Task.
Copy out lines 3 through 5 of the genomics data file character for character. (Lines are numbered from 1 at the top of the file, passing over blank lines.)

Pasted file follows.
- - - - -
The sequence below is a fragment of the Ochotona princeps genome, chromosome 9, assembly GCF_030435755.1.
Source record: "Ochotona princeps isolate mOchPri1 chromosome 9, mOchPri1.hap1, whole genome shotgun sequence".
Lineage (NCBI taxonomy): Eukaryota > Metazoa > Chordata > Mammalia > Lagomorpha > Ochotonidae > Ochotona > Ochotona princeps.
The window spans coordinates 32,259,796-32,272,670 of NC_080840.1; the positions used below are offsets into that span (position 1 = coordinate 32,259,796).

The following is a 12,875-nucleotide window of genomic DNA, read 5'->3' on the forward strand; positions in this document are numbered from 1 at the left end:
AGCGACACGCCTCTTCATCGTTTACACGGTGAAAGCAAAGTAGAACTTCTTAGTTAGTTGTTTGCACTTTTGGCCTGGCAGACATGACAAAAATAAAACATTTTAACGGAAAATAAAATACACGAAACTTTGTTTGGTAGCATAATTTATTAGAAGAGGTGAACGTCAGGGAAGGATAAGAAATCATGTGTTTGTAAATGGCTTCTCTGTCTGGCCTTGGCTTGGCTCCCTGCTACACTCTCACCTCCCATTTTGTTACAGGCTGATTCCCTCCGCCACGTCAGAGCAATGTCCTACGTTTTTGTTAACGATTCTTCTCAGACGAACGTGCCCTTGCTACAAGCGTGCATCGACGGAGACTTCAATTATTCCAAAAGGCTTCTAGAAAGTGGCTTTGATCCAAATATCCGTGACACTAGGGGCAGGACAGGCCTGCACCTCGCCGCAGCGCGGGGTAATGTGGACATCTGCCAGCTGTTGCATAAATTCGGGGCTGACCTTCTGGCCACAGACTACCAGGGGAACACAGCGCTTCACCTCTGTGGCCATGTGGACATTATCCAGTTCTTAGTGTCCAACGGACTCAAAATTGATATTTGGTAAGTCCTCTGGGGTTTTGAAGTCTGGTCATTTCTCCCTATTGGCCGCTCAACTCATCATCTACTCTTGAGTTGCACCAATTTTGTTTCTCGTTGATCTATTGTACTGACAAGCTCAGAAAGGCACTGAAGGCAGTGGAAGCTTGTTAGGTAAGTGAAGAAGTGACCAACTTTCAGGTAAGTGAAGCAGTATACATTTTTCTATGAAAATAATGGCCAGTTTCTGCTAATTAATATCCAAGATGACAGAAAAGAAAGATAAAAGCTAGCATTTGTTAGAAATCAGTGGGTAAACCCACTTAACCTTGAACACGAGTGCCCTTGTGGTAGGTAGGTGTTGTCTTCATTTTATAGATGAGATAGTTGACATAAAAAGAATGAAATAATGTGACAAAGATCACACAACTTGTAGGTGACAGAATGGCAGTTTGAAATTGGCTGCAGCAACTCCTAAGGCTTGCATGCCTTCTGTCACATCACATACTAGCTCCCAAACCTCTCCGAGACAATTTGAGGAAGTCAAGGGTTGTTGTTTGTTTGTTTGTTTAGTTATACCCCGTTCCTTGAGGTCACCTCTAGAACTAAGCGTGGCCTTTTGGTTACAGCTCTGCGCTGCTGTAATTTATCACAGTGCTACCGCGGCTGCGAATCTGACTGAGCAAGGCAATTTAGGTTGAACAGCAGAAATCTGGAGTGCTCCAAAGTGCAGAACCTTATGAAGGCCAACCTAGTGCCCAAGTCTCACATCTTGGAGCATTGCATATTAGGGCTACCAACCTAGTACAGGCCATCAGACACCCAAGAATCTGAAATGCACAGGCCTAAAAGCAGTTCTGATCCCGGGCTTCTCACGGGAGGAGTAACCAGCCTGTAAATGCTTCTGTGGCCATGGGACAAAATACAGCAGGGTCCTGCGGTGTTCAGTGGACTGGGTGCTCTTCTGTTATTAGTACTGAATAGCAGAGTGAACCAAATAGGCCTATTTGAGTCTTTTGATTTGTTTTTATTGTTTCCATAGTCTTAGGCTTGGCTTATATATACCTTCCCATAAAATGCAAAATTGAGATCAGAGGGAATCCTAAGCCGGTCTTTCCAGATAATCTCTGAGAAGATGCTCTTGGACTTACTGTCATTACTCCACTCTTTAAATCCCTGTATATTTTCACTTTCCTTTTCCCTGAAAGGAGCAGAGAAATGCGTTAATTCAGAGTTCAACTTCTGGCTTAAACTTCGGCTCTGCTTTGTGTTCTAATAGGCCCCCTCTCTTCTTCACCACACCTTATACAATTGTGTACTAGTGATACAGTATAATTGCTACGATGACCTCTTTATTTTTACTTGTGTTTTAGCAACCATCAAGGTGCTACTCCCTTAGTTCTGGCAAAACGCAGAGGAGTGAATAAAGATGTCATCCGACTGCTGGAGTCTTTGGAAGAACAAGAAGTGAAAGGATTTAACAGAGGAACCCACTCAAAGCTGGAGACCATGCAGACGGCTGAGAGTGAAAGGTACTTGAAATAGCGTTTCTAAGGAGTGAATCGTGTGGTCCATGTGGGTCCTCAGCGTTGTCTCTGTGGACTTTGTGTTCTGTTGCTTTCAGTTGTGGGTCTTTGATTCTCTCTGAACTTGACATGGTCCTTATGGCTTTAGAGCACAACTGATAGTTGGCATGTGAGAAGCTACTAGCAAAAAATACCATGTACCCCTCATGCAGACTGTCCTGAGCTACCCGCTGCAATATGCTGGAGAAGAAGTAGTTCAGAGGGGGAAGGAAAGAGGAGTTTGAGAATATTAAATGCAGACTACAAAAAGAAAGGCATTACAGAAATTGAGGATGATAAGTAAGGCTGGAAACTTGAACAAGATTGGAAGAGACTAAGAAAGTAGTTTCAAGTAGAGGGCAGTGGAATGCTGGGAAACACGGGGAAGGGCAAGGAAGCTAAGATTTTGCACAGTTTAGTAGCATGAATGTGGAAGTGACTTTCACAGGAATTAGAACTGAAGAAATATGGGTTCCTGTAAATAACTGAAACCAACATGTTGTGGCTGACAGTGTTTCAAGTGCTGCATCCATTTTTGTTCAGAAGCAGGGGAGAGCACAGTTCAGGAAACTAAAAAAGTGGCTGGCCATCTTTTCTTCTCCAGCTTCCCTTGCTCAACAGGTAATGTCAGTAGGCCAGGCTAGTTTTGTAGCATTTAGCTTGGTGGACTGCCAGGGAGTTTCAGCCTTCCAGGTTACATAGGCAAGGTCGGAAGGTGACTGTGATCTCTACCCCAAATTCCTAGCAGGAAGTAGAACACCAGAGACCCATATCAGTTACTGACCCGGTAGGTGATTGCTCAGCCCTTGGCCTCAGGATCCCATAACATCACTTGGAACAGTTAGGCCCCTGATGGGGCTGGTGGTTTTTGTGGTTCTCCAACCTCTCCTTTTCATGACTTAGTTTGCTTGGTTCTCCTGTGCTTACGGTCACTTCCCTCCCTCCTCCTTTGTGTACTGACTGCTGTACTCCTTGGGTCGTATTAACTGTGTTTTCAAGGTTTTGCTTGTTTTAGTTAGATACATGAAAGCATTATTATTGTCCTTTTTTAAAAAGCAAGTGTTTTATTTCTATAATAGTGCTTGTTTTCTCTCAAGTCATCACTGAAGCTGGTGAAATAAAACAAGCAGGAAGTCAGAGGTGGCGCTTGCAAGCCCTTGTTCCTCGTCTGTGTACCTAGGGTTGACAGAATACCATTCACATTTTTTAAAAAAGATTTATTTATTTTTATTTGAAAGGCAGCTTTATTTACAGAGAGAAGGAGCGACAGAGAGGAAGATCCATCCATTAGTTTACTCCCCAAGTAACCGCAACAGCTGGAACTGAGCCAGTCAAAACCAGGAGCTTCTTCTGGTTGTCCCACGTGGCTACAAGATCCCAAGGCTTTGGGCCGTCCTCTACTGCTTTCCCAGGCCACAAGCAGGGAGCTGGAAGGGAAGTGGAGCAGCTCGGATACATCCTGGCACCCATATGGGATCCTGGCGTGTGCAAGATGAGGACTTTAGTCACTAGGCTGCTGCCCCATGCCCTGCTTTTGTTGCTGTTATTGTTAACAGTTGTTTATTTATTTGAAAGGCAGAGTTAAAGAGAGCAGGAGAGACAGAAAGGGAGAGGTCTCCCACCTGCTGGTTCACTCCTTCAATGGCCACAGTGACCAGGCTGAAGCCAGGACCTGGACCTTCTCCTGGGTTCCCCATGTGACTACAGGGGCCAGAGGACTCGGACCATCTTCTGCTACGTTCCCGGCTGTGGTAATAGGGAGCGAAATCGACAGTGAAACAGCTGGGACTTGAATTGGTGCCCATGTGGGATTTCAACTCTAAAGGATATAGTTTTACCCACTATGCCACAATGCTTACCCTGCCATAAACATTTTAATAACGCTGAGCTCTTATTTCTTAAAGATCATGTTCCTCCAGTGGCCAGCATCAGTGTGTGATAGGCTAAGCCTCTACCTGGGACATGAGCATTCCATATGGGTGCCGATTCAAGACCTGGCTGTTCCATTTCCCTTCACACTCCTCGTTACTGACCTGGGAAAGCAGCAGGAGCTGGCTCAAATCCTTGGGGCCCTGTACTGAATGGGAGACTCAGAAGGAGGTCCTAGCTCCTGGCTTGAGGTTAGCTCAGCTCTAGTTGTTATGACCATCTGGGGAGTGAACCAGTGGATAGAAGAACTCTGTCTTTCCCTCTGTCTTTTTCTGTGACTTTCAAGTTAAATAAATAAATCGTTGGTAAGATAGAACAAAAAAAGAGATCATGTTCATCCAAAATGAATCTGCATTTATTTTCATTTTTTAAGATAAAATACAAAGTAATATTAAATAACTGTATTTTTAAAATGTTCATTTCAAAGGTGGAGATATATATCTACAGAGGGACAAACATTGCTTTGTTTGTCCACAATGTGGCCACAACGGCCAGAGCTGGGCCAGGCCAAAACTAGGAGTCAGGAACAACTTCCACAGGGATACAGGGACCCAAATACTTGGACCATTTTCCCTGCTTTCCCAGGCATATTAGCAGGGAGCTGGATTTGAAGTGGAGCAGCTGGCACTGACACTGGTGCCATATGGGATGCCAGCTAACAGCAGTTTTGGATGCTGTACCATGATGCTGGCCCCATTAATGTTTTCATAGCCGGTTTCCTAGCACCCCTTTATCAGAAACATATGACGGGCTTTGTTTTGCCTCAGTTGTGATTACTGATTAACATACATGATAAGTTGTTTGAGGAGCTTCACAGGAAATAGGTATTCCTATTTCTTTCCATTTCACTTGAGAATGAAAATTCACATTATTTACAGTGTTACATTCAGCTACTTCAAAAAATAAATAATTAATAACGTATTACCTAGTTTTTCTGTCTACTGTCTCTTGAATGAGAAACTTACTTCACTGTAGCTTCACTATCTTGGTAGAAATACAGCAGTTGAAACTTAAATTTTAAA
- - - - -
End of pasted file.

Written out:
Lineage (NCBI taxonomy): Eukaryota > Metazoa > Chordata > Mammalia > Lagomorpha > Ochotonidae > Ochotona > Ochotona princeps.
The window spans coordinates 32,259,796-32,272,670 of NC_080840.1; the positions used below are offsets into that span (position 1 = coordinate 32,259,796).

The following is a 12,875-nucleotide window of genomic DNA, read 5'->3' on the forward strand; positions in this document are numbered from 1 at the left end: